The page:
Minneapolis City Council Members Robin Wonsley and Jeremiah Ellison are proposing a resolution to address the historic and ongoing harms of Olson Memorial Highway, a notoriously unsafe highway that destroyed a redlined Black and Jewish community when constructed. The City Council will vote on the resolution Thursday, May 11, 2023.
Minneapolis City Council passed the resolution unanimously! Thank you to all supporters for contacting your City Council Members to express your support.
Every year, people are killed and seriously injured in crashes on Olson Memorial Highway. The City of Minneapolis Vision Zero Initiative first identified Olson Memorial Highway as a crash concentration corridor and high-injury street in 2017. The resolution calls on the Minnesota Department of Transportation (MnDOT) to implement initial safety measures that are cost-effective and proven to reduce crash rates.
“These safety improvements are long overdue. In 2019, the city’s Vision Zero plan promised change, but despite requests from the community and Harrison Neighborhood Association, there’s been no meaningful action on the part of the city to protect our residents from death and serious life-changing injuries,” says Nichole Buehler, executive director of the Harrison Neighborhood Association. “We’re hopeful that the city will adopt this resolution to show their commitment to the health and safety of our residents.”
Longer term, the resolution outlines the city’s support for removing the highway and restoring a walkable neighborhood commercial street with community-guided development. These highway conversions are part of a larger national trend for urban highways like Highway 55, which sees less traffic than West Broadway Avenue, a street varying from 3 to 4 lanes and a speed limit of 30 mph.
“Highway removal is a form of racial and environmental justice,” says Council Member Wonsley. “The placement of Olson [Memorial] Highway was a deliberate decision, and it triggered several decades of continued disinvestment.”
Looking west down 6th Avenue towards the Lyndale Avenue intersection, June 28, 1922. The Kistler building is on the left. Courtesy Hennepin County Libraries
Wonsley refers to racial covenants, a tool used to segregate communities that received little investment and permitted industrial uses that exposed residents to environmental hazards. In the 1920s and 1930s, the Near North neighborhood along “Old 6th Avenue North” was one of the few areas in Minneapolis where families targeted by racial covenants could live. In 1938, the Minnesota Highway Department, known today as the Minnesota Department of Transportation, evicted hundreds of people in the Near North neighborhood from their homes and businesses to make way for Highway 55.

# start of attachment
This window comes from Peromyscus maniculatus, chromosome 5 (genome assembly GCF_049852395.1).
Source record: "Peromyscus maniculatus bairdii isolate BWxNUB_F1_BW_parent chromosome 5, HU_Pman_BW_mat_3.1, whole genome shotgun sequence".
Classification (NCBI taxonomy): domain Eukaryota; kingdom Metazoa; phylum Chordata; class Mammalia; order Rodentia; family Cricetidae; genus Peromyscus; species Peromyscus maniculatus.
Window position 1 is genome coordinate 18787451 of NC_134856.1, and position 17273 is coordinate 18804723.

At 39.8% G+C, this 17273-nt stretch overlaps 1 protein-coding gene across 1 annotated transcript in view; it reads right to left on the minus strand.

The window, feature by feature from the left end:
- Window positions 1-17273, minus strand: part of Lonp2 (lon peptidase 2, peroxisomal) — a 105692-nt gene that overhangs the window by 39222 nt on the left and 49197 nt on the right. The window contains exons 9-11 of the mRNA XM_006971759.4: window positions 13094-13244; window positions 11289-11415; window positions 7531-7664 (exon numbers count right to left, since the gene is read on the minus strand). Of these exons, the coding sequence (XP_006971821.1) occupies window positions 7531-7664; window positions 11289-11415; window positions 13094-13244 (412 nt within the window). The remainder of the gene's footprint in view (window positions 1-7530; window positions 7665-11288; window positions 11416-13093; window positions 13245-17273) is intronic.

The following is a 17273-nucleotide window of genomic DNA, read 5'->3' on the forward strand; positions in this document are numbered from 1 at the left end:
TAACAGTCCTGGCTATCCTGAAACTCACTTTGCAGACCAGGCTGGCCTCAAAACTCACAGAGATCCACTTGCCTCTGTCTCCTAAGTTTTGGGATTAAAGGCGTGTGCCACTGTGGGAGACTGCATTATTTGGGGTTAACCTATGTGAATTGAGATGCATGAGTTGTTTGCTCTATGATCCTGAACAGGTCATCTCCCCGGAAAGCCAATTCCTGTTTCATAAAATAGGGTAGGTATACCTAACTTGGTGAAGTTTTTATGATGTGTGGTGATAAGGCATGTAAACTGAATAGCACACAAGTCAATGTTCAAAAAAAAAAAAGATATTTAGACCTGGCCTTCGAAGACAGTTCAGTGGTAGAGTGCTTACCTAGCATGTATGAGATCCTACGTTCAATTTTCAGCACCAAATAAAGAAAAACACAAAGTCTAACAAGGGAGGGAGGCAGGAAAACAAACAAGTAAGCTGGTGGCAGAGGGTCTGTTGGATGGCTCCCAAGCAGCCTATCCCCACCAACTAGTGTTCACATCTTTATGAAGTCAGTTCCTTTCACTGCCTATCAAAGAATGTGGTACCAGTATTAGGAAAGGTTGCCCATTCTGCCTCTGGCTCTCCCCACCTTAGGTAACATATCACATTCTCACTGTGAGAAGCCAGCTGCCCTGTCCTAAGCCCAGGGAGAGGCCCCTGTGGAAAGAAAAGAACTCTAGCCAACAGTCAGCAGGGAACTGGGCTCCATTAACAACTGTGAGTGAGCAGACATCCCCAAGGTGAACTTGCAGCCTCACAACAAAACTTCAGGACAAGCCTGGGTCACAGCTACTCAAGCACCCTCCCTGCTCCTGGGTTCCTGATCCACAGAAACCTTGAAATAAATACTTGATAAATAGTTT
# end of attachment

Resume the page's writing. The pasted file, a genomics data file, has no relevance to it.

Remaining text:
Part of the resolution seeks to address climate and environmental justice concerns. In the face of the climate crisis, transportation is the biggest contributor to greenhouse gas emissions. In addition, highways contribute to pollution and health disparities in surrounding communities. North Minneapolis has the highest asthma hospitalization rate in the Twin Cities metropolitan area.
This resolution would inform important decisions about the future of Olson Memorial Highway. MnDOT is currently studying the long-term future of the corridor, with a construction project planned for 2028. The Minneapolis portion of the highway is scheduled to receive safety improvements later this year.
“We now have a once-in-a-generation opportunity to choose not to double down on past decisions,” says North Minneapolis resident and executive director of transportation advocacy nonprofit Our Streets Minneapolis, José Antonio Zayas Cabán. “Instead, we can invest in infrastructure that repairs historic injustice and prioritizes the health and well-being of the surrounding community.”
Some of these concerns were to be addressed with the construction of the Blue Line Light Rail Extension on Olson Memorial Highway. The light rail project was set to bring modest but much-needed traffic safety improvements and high-quality public transit service. However, after years of planning and development, the Metropolitan Council re-routed the Blue Line Extension, and planned safety and transit improvements disappeared, leaving only increased rent.